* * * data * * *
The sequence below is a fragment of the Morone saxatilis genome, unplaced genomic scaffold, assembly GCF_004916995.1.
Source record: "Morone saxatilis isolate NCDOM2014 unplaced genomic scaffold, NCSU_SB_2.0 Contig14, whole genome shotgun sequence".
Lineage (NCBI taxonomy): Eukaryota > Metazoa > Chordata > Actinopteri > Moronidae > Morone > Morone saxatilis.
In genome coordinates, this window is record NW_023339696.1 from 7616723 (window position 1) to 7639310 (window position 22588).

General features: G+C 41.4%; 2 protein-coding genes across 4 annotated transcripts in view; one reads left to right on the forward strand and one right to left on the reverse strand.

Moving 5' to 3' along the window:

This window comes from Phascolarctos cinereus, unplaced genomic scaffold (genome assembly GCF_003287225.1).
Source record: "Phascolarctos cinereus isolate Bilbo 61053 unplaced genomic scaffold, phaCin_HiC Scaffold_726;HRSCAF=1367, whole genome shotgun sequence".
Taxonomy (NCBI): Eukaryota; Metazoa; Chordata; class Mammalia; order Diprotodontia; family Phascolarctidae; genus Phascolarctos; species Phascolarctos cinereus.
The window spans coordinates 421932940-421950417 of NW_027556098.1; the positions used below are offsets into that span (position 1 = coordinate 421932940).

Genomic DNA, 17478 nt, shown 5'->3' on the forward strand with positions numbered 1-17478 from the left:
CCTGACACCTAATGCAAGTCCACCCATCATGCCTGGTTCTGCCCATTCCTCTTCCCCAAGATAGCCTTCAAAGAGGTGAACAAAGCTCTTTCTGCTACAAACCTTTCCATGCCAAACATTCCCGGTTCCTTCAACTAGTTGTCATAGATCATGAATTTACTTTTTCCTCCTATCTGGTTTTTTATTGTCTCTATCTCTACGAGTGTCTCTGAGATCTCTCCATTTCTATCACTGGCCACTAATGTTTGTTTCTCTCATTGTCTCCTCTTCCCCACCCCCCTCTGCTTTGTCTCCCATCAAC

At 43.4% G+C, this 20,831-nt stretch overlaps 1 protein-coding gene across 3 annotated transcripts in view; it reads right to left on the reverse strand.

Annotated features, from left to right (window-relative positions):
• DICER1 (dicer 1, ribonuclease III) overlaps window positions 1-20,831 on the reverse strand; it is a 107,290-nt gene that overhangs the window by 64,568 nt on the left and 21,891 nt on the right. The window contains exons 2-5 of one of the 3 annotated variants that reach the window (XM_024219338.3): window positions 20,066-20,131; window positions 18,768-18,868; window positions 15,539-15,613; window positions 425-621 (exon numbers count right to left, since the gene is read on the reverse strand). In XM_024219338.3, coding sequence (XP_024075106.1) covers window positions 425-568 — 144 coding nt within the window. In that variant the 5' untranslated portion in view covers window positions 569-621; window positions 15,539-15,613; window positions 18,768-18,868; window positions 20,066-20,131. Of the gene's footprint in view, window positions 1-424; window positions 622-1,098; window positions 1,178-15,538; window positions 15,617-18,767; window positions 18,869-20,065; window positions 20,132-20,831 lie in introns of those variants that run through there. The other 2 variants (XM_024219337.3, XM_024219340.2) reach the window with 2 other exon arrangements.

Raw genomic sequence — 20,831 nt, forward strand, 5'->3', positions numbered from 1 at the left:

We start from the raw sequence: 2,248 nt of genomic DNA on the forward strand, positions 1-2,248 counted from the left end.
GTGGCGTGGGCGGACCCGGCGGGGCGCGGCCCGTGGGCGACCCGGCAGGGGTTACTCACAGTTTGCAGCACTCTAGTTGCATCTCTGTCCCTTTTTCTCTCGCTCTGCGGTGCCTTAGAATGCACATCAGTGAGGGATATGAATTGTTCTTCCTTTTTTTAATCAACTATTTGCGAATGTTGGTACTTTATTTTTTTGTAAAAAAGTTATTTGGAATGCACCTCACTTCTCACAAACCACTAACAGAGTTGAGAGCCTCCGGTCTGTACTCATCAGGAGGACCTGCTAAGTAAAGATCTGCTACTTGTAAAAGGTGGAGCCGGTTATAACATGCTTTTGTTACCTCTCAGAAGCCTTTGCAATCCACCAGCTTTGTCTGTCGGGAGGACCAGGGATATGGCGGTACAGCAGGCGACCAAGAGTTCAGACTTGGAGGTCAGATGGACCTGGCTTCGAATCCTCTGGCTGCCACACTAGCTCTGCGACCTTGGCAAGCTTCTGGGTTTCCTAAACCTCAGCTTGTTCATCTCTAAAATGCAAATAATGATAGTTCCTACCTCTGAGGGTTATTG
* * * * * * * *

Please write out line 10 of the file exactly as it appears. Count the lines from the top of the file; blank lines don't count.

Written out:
The window spans coordinates 421932940-421950417 of NW_027556098.1; the positions used below are offsets into that span (position 1 = coordinate 421932940).